Now that my official square has been closed, I find myself free-lancing around the site, offering labor wherever needed. Today, I worked in a new square on the West end of site, where Brian—-a squat, red-haired PHD student with a Southern drawl and meticulous trowel—-uncovered an ash layer from a burnt room in a home from the modern Arab village of Huqoq, which hosted financially modest, agricultural families for centuries until the Israelis forced the villagers’ evacuation in 1948.
Since all of the focus on the West end of the site remains in the square of the ancient synagogue (right beside us, yet far below), Brian and I spent the morning working in complete peace. We were accompanied by Taufiq, a local Arab who volunteered his expertise in ethnology and archaeology to uncover the mysteries of the Arab evacuation. His job will entail searching for remaining Arabs in Israel whose lineage dates back to Huqoq occupation (despite evacuation efforts, some Arabs managed to find residence in nearby locations). This morning, as we tediously articulated the patterns of the ash with brushes, Taufiq spoke solemnly about the condition of Arabs in Israel since WWII.
In the 1940s, Holocaust survivors flocked to Israel in great numbers, resulting in the expansion of Jewish communities and the demand for residential land. As a result, the Arabs, who were never quite welcome to begin with, were shoved off their property by the Israeli army. Guns, bombs, and fire brought these towns to ruin, and the villagers fled to refugee camps in Syria and Jordan—-or, like Taufiq’s family—-found other safe locations in Israel for residency. These remaining Arabs represented “mistakes” in the eyes of the Israeli government who failed to boot them out of “their” land. Arabs today, for the most part, lack the academic and professional opportunities available to Jewish Israelis (even immigrants), and so frequently hold humble professions related to farming, transportation, and retail. Over half of Arabs in Israel live in poverty.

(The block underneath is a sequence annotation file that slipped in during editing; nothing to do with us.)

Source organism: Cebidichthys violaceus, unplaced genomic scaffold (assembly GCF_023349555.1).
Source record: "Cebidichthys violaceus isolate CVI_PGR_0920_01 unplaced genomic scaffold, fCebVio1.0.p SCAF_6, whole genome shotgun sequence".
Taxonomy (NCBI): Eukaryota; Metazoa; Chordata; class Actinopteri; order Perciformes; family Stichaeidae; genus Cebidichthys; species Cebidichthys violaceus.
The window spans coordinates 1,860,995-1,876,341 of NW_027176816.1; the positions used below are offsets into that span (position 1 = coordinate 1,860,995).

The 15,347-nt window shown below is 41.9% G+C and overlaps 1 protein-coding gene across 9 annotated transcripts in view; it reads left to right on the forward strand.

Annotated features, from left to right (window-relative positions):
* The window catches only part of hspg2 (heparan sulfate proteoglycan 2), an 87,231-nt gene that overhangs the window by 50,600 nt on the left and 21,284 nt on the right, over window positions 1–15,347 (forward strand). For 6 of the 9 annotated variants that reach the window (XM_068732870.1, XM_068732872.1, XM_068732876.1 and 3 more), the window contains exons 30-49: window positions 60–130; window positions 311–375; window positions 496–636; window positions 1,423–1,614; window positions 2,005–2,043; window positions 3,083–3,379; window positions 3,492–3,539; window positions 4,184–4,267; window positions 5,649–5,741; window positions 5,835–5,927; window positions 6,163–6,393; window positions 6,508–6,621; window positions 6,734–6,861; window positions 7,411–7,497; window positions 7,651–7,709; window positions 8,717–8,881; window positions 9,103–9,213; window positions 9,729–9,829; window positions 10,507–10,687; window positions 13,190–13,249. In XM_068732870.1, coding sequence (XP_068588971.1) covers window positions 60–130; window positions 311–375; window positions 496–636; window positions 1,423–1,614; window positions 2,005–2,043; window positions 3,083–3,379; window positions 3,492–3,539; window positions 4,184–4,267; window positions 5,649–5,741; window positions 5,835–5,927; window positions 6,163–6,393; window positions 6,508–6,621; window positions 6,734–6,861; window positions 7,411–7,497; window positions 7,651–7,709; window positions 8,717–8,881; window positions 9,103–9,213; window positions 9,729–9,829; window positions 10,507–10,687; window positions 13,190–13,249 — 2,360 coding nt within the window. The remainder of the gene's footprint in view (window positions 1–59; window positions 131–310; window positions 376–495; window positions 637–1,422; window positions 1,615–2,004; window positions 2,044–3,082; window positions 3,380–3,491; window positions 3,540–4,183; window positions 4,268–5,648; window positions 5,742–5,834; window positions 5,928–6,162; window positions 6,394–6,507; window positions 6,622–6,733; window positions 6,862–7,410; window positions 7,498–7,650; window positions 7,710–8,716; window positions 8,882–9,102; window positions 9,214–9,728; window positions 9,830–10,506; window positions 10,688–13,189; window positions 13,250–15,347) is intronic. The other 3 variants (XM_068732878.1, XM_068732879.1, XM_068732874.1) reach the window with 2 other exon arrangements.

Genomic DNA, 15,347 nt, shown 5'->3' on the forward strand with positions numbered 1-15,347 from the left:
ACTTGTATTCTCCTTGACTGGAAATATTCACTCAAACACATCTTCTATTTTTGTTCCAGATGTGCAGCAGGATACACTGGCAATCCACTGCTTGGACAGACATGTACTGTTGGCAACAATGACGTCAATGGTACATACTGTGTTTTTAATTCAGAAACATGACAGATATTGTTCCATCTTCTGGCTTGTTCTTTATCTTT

As Taufiq, Brian, and I looked out at the freshly-brushed stretch of ash, Taufiq said quietly, “Now you know why I have a personal investment in this village.” He nodded at the Israeli administrators overlooking the ancient Jewish synagogue meters away. “People keep digging in Israel to prove that this land really belonged to the Jews. Archaeologists want to plow right through Arab ruins to find the history they prefer, but in doing so they ignore tragedy that happened yesterday.” Admittedly, I spent most of the early morning harnessing the urge to hack through modern ash to arrive at ancient material (the dig administrators speculate that the borders of the ancient synagogue stretch beneath our square). On the other hand, Taufiq awakened me to the urgency of uncovering modern tragedy before ancient beauty: a story haunting Israel among under-represented populations today.
My iPod emitted the entrancing sounds of Phillip Glass from the hollows of a bucket, enhancing the surreal appearance of our workspace. Visitors popped by to stare at our immaculately-brushed square that looked less like a burn site than an impressionist painting, or—-as someone suggested—-a Rorschach test. Admittedly, the ash design looked beautiful; however, it seemed disrespectful to regard it in such a way, for the family that once ran from this room likely perceived it-—afire—-as the most fearsome sight imaginable.